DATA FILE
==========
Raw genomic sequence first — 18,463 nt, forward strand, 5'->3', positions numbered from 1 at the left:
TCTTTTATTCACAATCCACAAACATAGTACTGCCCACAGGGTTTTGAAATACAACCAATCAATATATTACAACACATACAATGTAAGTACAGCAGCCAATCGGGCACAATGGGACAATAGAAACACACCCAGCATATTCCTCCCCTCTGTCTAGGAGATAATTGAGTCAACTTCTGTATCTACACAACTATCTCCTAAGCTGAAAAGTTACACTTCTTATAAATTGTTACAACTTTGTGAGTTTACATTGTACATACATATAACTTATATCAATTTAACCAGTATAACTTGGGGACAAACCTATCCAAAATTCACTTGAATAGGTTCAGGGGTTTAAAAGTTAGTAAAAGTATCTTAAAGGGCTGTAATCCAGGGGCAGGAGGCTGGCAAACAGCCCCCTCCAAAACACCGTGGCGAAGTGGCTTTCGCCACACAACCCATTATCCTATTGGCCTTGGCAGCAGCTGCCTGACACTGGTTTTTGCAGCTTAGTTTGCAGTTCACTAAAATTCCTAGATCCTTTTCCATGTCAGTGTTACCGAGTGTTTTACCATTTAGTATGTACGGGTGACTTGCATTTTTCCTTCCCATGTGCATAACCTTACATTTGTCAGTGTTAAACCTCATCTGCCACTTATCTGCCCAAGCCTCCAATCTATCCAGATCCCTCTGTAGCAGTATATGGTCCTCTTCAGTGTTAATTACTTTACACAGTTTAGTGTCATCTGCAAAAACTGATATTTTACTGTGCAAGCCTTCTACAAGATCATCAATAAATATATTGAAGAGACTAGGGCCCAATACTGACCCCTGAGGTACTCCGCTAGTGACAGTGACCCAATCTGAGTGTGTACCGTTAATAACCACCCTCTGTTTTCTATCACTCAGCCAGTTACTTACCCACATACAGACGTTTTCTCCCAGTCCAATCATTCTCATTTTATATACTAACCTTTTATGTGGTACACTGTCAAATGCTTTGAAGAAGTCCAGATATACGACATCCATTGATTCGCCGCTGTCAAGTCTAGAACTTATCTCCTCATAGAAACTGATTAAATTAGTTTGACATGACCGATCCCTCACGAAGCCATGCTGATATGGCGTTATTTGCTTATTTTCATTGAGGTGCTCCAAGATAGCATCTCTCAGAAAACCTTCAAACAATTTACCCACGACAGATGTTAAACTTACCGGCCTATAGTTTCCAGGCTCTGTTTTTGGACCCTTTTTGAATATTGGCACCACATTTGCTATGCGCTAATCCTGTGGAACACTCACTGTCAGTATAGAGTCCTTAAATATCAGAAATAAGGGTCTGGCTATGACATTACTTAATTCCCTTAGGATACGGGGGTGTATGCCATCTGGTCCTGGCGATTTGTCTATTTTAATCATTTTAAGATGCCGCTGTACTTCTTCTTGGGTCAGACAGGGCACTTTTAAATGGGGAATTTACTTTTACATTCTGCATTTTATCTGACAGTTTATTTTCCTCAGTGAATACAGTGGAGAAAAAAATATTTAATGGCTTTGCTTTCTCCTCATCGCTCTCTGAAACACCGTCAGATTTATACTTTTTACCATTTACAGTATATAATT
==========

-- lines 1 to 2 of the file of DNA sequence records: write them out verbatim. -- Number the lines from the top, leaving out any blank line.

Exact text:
Raw genomic sequence first — 18,463 nt, forward strand, 5'->3', positions numbered from 1 at the left:
TCTTTTATTCACAATCCACAAACATAGTACTGCCCACAGGGTTTTGAAATACAACCAATCAATATATTACAACACATACAATGTAAGTACAGCAGCCAATCGGGCACAATGGGACAATAGAAACACACCCAGCATATTCCTCCCCTCTGTCTAGGAGATAATTGAGTCAACTTCTGTATCTACACAACTATCTCCTAAGCTGAAAAGTTACACTTCTTATAAATTGTTACAACTTTGTGAGTTTACATTGTACATACATATAACTTATATCAATTTAACCAGTATAACTTGGGGACAAACCTATCCAAAATTCACTTGAATAGGTTCAGGGGTTTAAAAGTTAGTAAAAGTATCTTAAAGGGCTGTAATCCAGGGGCAGGAGGCTGGCAAACAGCCCCCTCCAAAACACCGTGGCGAAGTGGCTTTCGCCACACAACCCATTATCCTATTGGCCTTGGCAGCAGCTGCCTGACACTGGTTTTTGCAGCTTAGTTTGCAGTTCACTAAAATTCCTAGATCCTTTTCCATGTCAGTGTTACCGAGTGTTTTACCATTTAGTATGTACGGGTGACTTGCATTTTTCCTTCCCATGTGCATAACCTTACATTTGTCAGTGTTAAACCTCATCTGCCACTTATCTGCCCAAGCCTCCAATCTATCCAGATCCCTCTGTAGCAGTATATGGTCCTCTTCAGTGTTAATTACTTTACACAGTTTAGTGTCATCTGCAAAAACTGATATTTTACTGTGCAAGCCTTCTACAAGATCATCAATAAATATATTGAAGAGACTAGGGCCCAATACTGACCCCTGAGGTACTCCGCTAGTGACAGTGACCCAATCTGAGTGTGTACCGTTAATAACCACCCTCTGTTTTCTATCACTCAGCCAGTTACTTACCCACATACAGACGTTTTCTCCCAGTCCAATCATTCTCATTTTATATACTAACCTTTTATGTGGTACACTGTCAAATGCTTTGAAGAAGTCCAGATATACGACATCCATTGATTCGCCGCTGTCAAGTCTAGAACTTATCTCCTCATAGAAACTGATTAAATTAGTTTGACATGACCGATCCCTCACGAAGCCATGCTGATATGGCGTTATTTGCTTATTTTCATTGAGGTGCTCCAAGATAGCATCTCTCAGAAAACCTTCAAACAATTTACCCACGACAGATGTTAAACTTACCGGCCTATAGTTTCCAGGCTCTGTTTTTGGACCCTTTTTGAATATTGGCACCACATTTGCTATGCGCTAATCCTGTGGAACACTCACTGTCAGTATAGAGTCCTTAAATATCAGAAATAAGGGTCTGGCTATGACATTACTTAATTCCCTTAGGATACGGGGGTGTATGCCATCTGGTCCTGGCGATTTGTCTATTTTAATCATTTTAAGATGCCGCTGTACTTCTTCTTGGGTCAGACAGGGCACTTTTAAATGGGGAATTTACTTTTACATTCTGCATTTTATCTGACAGTTTATTTTCCTCAGTGAATACAGTGGAGAAAAAAATATTTAATGGCTTTGCTTTCTCCTCATCGCTCTCTGAAACACCGTCAGATTTATACTTTTTACCATTTACAGTATATAATT